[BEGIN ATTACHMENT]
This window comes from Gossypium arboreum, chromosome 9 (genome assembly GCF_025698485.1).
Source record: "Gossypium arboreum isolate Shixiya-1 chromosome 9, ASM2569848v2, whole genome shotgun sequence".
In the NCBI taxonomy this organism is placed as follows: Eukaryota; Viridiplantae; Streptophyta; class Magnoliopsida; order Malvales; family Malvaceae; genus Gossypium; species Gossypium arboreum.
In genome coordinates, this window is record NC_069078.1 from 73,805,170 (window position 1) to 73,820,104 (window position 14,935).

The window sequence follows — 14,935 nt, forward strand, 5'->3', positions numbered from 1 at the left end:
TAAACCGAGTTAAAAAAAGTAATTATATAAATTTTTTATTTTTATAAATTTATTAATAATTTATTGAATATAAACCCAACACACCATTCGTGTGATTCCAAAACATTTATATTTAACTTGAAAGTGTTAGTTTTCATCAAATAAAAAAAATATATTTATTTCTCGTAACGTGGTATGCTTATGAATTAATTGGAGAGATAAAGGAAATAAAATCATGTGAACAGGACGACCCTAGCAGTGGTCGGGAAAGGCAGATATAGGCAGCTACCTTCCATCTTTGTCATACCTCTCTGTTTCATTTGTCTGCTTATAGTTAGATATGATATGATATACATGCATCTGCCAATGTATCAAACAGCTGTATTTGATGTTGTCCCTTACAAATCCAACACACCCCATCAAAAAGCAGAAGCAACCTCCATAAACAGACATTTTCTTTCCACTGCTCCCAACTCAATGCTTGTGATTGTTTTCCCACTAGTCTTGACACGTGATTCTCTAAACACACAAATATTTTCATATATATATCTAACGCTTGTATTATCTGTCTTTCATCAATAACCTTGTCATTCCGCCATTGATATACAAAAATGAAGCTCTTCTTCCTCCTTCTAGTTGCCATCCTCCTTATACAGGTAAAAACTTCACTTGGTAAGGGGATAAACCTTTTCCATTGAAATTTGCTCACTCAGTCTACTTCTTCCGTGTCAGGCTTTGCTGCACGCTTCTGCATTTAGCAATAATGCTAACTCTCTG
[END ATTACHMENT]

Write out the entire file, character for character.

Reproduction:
This window comes from Gossypium arboreum, chromosome 9 (genome assembly GCF_025698485.1).
Source record: "Gossypium arboreum isolate Shixiya-1 chromosome 9, ASM2569848v2, whole genome shotgun sequence".
In the NCBI taxonomy this organism is placed as follows: Eukaryota; Viridiplantae; Streptophyta; class Magnoliopsida; order Malvales; family Malvaceae; genus Gossypium; species Gossypium arboreum.
In genome coordinates, this window is record NC_069078.1 from 73,805,170 (window position 1) to 73,820,104 (window position 14,935).

The window sequence follows — 14,935 nt, forward strand, 5'->3', positions numbered from 1 at the left end:
TAAACCGAGTTAAAAAAAGTAATTATATAAATTTTTTATTTTTATAAATTTATTAATAATTTATTGAATATAAACCCAACACACCATTCGTGTGATTCCAAAACATTTATATTTAACTTGAAAGTGTTAGTTTTCATCAAATAAAAAAAATATATTTATTTCTCGTAACGTGGTATGCTTATGAATTAATTGGAGAGATAAAGGAAATAAAATCATGTGAACAGGACGACCCTAGCAGTGGTCGGGAAAGGCAGATATAGGCAGCTACCTTCCATCTTTGTCATACCTCTCTGTTTCATTTGTCTGCTTATAGTTAGATATGATATGATATACATGCATCTGCCAATGTATCAAACAGCTGTATTTGATGTTGTCCCTTACAAATCCAACACACCCCATCAAAAAGCAGAAGCAACCTCCATAAACAGACATTTTCTTTCCACTGCTCCCAACTCAATGCTTGTGATTGTTTTCCCACTAGTCTTGACACGTGATTCTCTAAACACACAAATATTTTCATATATATATCTAACGCTTGTATTATCTGTCTTTCATCAATAACCTTGTCATTCCGCCATTGATATACAAAAATGAAGCTCTTCTTCCTCCTTCTAGTTGCCATCCTCCTTATACAGGTAAAAACTTCACTTGGTAAGGGGATAAACCTTTTCCATTGAAATTTGCTCACTCAGTCTACTTCTTCCGTGTCAGGCTTTGCTGCACGCTTCTGCATTTAGCAATAATGCTAACTCTCTG